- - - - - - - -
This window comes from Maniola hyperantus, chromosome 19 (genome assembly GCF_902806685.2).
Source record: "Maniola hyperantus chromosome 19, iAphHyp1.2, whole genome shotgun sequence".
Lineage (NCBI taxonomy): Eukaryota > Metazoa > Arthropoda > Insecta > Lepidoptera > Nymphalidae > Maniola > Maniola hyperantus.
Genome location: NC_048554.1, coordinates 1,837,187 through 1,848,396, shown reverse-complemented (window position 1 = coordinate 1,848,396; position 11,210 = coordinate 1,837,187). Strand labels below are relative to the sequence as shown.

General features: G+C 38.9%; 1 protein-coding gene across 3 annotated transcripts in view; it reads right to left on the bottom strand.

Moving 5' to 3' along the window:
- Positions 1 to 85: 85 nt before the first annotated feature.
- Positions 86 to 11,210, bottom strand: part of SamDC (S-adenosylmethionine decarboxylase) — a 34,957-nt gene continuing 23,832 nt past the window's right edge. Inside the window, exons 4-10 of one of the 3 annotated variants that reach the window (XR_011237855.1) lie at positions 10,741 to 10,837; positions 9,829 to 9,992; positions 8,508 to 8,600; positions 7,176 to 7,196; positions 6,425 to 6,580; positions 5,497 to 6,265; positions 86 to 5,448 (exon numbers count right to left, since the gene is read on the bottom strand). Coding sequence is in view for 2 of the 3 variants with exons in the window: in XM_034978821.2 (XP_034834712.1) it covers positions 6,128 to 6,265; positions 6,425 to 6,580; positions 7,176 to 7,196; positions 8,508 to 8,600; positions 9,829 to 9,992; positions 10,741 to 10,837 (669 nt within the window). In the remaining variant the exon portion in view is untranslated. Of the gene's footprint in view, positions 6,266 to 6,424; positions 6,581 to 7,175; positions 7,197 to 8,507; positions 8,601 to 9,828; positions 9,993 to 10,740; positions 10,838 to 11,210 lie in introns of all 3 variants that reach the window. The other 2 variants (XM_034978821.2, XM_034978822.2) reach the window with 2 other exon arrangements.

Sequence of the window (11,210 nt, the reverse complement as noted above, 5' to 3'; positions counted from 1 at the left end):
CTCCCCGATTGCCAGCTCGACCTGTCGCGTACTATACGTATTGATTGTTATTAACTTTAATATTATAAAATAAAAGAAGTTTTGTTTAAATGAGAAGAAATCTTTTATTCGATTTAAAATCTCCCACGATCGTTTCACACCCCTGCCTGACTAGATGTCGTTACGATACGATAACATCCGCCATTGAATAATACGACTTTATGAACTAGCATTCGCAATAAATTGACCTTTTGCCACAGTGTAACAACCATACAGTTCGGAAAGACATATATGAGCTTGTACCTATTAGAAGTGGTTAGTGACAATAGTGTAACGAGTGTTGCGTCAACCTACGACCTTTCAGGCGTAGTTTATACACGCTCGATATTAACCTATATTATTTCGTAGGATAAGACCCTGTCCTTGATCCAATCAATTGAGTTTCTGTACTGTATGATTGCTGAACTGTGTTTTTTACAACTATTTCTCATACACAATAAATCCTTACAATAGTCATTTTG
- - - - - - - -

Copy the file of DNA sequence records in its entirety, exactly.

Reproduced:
This window comes from Maniola hyperantus, chromosome 19 (genome assembly GCF_902806685.2).
Source record: "Maniola hyperantus chromosome 19, iAphHyp1.2, whole genome shotgun sequence".
Lineage (NCBI taxonomy): Eukaryota > Metazoa > Arthropoda > Insecta > Lepidoptera > Nymphalidae > Maniola > Maniola hyperantus.
Genome location: NC_048554.1, coordinates 1,837,187 through 1,848,396, shown reverse-complemented (window position 1 = coordinate 1,848,396; position 11,210 = coordinate 1,837,187). Strand labels below are relative to the sequence as shown.

General features: G+C 38.9%; 1 protein-coding gene across 3 annotated transcripts in view; it reads right to left on the bottom strand.

Moving 5' to 3' along the window:
- Positions 1 to 85: 85 nt before the first annotated feature.
- Positions 86 to 11,210, bottom strand: part of SamDC (S-adenosylmethionine decarboxylase) — a 34,957-nt gene continuing 23,832 nt past the window's right edge. Inside the window, exons 4-10 of one of the 3 annotated variants that reach the window (XR_011237855.1) lie at positions 10,741 to 10,837; positions 9,829 to 9,992; positions 8,508 to 8,600; positions 7,176 to 7,196; positions 6,425 to 6,580; positions 5,497 to 6,265; positions 86 to 5,448 (exon numbers count right to left, since the gene is read on the bottom strand). Coding sequence is in view for 2 of the 3 variants with exons in the window: in XM_034978821.2 (XP_034834712.1) it covers positions 6,128 to 6,265; positions 6,425 to 6,580; positions 7,176 to 7,196; positions 8,508 to 8,600; positions 9,829 to 9,992; positions 10,741 to 10,837 (669 nt within the window). In the remaining variant the exon portion in view is untranslated. Of the gene's footprint in view, positions 6,266 to 6,424; positions 6,581 to 7,175; positions 7,197 to 8,507; positions 8,601 to 9,828; positions 9,993 to 10,740; positions 10,838 to 11,210 lie in introns of all 3 variants that reach the window. The other 2 variants (XM_034978821.2, XM_034978822.2) reach the window with 2 other exon arrangements.

Sequence of the window (11,210 nt, the reverse complement as noted above, 5' to 3'; positions counted from 1 at the left end):
CTCCCCGATTGCCAGCTCGACCTGTCGCGTACTATACGTATTGATTGTTATTAACTTTAATATTATAAAATAAAAGAAGTTTTGTTTAAATGAGAAGAAATCTTTTATTCGATTTAAAATCTCCCACGATCGTTTCACACCCCTGCCTGACTAGATGTCGTTACGATACGATAACATCCGCCATTGAATAATACGACTTTATGAACTAGCATTCGCAATAAATTGACCTTTTGCCACAGTGTAACAACCATACAGTTCGGAAAGACATATATGAGCTTGTACCTATTAGAAGTGGTTAGTGACAATAGTGTAACGAGTGTTGCGTCAACCTACGACCTTTCAGGCGTAGTTTATACACGCTCGATATTAACCTATATTATTTCGTAGGATAAGACCCTGTCCTTGATCCAATCAATTGAGTTTCTGTACTGTATGATTGCTGAACTGTGTTTTTTACAACTATTTCTCATACACAATAAATCCTTACAATAGTCATTTTG